« Renting farmland and civility | Main | Customers, clients, coworkers or colleagues? »

Hire civil and passionate (great) people

Hiring new staff impacts your organization for a very long time. Will this person care about the organization or himself? Will she be inclusive or exclusive? Responsive or be convinced he knows all? Have leadership talent, knowledge and skills?

Guy Kawasaki in ‘The Art of the Start: The Time-Tested, Battle-Hardened Guide for Anyone Starting Anything’ says ignore the irrelevant and that can include education and work experience. Passion is far more important in hiring new employees.

There is no ‘perfect’ candidate
Prioritize your wish list and look at the big picture. Is the candidate a problem-solver, a critical-thinker, a good fit for the company culture and enthusiastic about the job? Look for listening skills, problem-solving ability, a sense of fairness and someone who is trustworthy. All these attributes are very much in the civility camp.

Businesses and industries hire students on cooperative assignments and internships. They get to see the real person at work and judge whether students would be good permanent hires. And if students don’t fit, they’re gone after the internship. That luxury often doesn’t exist in hiring full-time employees.

Hiring great people is serious business
Savvy businesses don’t leave interviewing to a search committee. They ask many to be a part of the interviewing process. Potential coworkers, supervisors and people who would answer to the new hire share in interviewing candidates and have a say in the hire. A hire that doesn’t fit is a problem for the organization for a long time.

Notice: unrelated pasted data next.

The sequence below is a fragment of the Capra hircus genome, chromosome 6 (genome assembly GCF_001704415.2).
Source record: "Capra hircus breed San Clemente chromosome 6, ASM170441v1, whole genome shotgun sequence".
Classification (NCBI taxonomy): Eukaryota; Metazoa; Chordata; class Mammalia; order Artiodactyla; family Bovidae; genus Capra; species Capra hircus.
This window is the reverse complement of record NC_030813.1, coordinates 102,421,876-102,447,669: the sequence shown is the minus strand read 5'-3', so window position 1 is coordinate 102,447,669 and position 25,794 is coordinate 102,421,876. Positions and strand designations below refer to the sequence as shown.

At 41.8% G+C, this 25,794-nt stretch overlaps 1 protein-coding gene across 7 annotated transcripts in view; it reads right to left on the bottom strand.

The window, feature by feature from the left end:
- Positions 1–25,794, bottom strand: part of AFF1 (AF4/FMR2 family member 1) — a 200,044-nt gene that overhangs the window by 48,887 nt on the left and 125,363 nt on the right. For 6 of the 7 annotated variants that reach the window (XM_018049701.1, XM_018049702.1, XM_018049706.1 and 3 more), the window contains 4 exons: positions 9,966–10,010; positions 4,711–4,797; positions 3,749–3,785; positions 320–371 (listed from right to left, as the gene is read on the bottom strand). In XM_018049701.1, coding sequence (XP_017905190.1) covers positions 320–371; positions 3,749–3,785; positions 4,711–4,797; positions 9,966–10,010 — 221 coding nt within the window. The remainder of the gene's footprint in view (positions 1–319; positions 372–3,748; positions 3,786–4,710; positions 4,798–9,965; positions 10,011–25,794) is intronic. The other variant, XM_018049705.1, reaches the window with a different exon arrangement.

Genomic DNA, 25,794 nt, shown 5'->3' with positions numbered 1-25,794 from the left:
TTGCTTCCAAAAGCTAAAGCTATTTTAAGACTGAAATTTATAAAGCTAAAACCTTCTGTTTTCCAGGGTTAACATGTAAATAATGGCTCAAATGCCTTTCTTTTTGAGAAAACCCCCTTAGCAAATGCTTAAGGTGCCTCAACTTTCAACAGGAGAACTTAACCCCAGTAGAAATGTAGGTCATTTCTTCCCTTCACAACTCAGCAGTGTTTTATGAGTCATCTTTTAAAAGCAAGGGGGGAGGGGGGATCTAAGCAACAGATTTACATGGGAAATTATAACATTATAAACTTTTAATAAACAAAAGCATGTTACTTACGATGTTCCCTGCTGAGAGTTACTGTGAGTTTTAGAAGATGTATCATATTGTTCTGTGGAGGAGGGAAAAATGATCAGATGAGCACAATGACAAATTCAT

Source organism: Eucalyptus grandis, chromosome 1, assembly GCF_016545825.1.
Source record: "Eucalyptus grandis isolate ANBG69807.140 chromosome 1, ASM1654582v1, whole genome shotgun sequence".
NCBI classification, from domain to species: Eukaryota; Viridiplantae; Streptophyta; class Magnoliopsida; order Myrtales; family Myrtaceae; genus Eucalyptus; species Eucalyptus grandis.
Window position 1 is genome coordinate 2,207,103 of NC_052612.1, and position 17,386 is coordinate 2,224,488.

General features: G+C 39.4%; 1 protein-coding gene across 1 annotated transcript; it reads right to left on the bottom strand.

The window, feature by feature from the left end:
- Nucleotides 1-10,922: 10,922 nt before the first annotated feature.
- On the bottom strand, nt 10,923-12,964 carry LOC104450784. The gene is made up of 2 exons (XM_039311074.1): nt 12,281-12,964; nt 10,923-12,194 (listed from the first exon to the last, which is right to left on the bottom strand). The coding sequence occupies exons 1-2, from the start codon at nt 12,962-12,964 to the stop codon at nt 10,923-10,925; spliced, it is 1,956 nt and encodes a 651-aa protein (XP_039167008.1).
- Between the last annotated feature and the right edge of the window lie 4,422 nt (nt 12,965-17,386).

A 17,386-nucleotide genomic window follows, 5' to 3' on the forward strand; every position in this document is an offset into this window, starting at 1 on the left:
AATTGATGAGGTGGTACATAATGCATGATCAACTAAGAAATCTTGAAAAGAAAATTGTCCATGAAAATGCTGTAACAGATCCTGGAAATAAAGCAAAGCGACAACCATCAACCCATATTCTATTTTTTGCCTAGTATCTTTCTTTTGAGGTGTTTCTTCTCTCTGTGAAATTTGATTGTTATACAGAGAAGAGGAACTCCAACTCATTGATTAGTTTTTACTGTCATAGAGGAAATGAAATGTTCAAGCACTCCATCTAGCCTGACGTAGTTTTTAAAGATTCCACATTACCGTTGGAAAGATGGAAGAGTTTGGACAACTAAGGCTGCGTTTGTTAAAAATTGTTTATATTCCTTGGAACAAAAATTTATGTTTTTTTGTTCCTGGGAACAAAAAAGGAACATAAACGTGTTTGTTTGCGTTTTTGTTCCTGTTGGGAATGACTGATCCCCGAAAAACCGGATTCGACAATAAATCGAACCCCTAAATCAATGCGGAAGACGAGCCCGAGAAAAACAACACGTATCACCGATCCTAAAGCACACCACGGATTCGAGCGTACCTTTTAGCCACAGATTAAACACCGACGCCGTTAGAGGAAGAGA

Organizations have long used networking to get information on candidates. Today companies are seriously seeking out alternate references because there are enough untruthful people and bullies out there that organizations want to ensure they don’t hire one.

Hiring is not a process to rush through or to take lightly
Not if you want a hire that embraces civility and can bring real passion to your workplace. Those are the qualities that spread through a workplace and infect it to bring about innovation and progress.

More reading
The Google hiring process

Businesses may be trying to find people who have real dirt on you, The Indianapolis Star


I think we tend to get wrapped up in KINDNESS when we hire... a mistake. Interviews should be a challenge... both to the candidate and to us. More importantly, we should have done the reference checks before the interview rather than after to develop a list of issues to check out.

I can't help but think that everything you say here also applies to our current search for presidential candidates

I like the idea of hiring someone for the "passion" he has for the position. Education and experience are important qualities. Yet, if you hire someone who has the education, but only wants the paycheck - someone who does not bring energy and passion to the job, then the new hire was a big mistake. I sincerely wish more companies/universities would base their hiring standards on personality, excitement for the job, interests in the staff, truthfulness (someone who can look you straight in the eye and answer your questions directly). To me, these qualities are far more important than education and experience.